days, many companies were down to platoon strength and there were an excess of
officers. Captain Wade was elected to lead a combat patrol of these
excess officers to recon the area. The sixth was probably operating as a
small company at that time as the brigade only had 550 men present for duty.
The company remains continued
with the 6th back into Tennessee with General Hood and the 6th continued is wild charges, that rolled up infantry. The brigade provided rear cover for Hoods Army after Nashville. The army drifted down into Alabama and Mississippi in the early part of 1865 and licked its wounds. The company continued in this mode until the end of the war and disbanded when they were paroled.
September 9, 1861. Stationed at Dallas, Dallas County, TX.
September 9, 1861 Muster-in roll of Captain John S. Griffith's
in the ___ Regiment (___ Brigade) of Texas Cavalry Volunteers, commanded by Colonel B. Warren Stone, Called into the service of the Confederate States in the Provisional Army under the provisions of the Act of Congress passed February ___,
1861 by the Secretary of War from September 9, 1861 (date of this muster)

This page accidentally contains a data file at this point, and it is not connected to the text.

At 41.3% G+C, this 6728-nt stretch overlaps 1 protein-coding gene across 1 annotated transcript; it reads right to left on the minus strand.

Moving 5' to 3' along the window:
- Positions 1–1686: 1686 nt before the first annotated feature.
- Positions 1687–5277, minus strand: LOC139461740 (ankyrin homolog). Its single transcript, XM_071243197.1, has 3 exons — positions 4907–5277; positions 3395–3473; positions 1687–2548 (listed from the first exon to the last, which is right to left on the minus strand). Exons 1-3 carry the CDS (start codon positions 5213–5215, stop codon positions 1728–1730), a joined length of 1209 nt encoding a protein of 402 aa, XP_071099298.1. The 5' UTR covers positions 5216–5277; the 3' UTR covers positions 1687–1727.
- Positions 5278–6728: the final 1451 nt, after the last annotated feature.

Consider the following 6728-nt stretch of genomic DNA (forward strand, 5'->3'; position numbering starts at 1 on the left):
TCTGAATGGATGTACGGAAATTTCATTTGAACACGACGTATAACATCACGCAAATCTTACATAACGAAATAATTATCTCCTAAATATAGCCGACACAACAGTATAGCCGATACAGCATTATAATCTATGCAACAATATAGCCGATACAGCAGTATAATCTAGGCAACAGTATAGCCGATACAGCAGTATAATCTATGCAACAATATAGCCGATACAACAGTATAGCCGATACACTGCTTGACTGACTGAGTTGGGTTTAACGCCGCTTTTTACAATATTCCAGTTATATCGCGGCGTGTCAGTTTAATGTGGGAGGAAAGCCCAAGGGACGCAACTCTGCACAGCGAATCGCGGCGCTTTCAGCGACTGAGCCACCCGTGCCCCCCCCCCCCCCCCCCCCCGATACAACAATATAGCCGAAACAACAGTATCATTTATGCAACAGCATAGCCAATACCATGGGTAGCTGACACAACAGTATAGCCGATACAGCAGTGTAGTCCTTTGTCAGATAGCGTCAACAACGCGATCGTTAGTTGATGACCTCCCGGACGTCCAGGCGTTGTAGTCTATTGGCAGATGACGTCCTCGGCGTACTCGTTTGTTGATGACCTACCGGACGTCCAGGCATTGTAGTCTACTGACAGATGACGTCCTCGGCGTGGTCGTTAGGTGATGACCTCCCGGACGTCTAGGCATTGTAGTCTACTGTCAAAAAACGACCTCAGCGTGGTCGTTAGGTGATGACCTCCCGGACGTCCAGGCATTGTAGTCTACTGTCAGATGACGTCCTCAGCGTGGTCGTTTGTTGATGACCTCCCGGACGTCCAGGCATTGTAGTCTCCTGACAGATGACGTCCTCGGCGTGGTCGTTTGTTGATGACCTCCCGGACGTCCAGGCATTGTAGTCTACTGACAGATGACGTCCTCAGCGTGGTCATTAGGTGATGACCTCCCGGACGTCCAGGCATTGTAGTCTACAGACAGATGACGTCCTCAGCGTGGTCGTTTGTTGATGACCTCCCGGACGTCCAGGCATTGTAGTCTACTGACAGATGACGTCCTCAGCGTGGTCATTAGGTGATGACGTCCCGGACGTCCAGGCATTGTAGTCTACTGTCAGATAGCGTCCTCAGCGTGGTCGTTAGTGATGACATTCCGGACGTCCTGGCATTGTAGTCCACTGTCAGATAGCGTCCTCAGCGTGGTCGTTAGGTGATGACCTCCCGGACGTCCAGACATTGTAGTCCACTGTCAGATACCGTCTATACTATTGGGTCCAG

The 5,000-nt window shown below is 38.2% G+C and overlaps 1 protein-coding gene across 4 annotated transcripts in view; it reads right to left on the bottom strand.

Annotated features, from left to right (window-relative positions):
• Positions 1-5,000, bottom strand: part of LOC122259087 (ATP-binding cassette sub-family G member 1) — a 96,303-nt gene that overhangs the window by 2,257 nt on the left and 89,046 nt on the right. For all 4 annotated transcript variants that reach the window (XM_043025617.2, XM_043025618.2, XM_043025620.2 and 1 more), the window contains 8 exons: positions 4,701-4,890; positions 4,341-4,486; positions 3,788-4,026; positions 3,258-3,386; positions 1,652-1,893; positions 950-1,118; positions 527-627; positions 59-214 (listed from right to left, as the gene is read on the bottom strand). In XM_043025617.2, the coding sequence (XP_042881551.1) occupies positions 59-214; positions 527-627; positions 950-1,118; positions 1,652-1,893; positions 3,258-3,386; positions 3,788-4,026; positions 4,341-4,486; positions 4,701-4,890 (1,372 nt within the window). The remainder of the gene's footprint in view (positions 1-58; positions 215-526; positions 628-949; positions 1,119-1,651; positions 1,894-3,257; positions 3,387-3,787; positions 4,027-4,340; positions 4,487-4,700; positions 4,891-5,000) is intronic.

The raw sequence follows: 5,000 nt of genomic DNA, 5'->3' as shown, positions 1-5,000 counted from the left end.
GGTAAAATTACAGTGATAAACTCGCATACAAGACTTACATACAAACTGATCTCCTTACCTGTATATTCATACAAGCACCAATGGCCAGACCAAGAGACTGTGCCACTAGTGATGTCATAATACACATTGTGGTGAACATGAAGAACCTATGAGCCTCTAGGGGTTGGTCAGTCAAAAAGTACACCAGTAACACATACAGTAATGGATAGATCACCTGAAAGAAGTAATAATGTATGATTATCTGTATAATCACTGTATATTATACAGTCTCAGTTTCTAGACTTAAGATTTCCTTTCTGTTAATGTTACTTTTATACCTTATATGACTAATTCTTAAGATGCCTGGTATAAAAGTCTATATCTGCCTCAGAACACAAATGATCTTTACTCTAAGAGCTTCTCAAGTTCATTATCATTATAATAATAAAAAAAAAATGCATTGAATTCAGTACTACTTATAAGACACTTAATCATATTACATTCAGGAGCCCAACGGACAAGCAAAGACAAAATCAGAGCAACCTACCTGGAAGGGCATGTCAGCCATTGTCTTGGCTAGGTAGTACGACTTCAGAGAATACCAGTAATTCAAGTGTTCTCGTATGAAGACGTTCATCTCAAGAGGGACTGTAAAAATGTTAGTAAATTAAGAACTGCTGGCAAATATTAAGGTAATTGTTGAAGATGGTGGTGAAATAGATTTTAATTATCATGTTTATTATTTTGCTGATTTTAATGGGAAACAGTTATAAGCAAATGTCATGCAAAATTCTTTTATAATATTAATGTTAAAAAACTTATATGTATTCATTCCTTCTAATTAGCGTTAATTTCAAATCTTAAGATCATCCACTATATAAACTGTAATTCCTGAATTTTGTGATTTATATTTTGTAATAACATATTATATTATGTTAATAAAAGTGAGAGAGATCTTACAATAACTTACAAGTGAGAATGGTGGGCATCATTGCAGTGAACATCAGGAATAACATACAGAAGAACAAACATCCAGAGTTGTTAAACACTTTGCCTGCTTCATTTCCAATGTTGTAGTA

For a term of twelvemonths, unless sooner discharged.
SIGNED R. R. GARLAND, Captain, Confederate States Army,
October 31, 1861 Stationed at Flat Rock Creek, Missouri.
November December 1861 Stationed at Fort Gibson, Cherokee
January February 1862 Station Not Stated
March April 1862 Stationed at Camp McIntosh, Ak.
May June 1862 Stationed at Mooresville.
July August 1862 Stationed at Camp Armstrong, MS.
July 16, 1861 The three men above discharged. It was not known in the command until after the preceding muster, therefore their names appear on this roll. Final statements were sent to Christopher C. Blake and Alvin Amick by Lieutenant Colonel John S. Griffifth up to July 16, at which time said Griffith was authorized to discharge them. However, General H.C. McCulloch discharged them, as stated above.
September October 1862 Station not Stated.
November December 1862 Stationed at [illegible].
January February 1863 Stationed at Spring Hill, TN.
March April 1863 Stationed near Spring Hill, TN.
May June 1863 Stationed at Camp Birdsong, MS
July August 1863 Station not stated.
September October 1863 Stationed near Vernon, MS.
May June 1864 Stationed near Marietta, GA.
May 5, 1864 The company moved from near Tuscaloosa, Alabama.
May 15, 1864 Reached Rome, GA on May 15 after marching thirty-four miles that day.
May 16, 1864 Had heavy skirmish with the enemy near Rome.
May 17, 1864 A very heavy fight took place between the brigade and a division of the enemy one mile from Rome. There were two men of my company wounded.
May 18, 1864 ;
continued at Rome
until late in the evening, when we retired.
May 22-24, 1864 Was engaged in skirmishing on the Etowah River.
May 26, 1864 Engaged at New Hope Church.
May 27, 1864 Engaged near Dallas, GA on May 27. Was dismounted and had a heavy engagement. One man was slightly wounded.
June 3-5, 1864 Was engaged in skirmishing.
After June 1864 many companies were depleted and began to consolidate. At that point many did not keep good data or in some cases kept none.